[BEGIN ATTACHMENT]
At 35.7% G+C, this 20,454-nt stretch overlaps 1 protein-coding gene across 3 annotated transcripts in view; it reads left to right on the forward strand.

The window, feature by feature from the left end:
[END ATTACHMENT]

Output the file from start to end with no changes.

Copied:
At 35.7% G+C, this 20,454-nt stretch overlaps 1 protein-coding gene across 3 annotated transcripts in view; it reads left to right on the forward strand.

The window, feature by feature from the left end: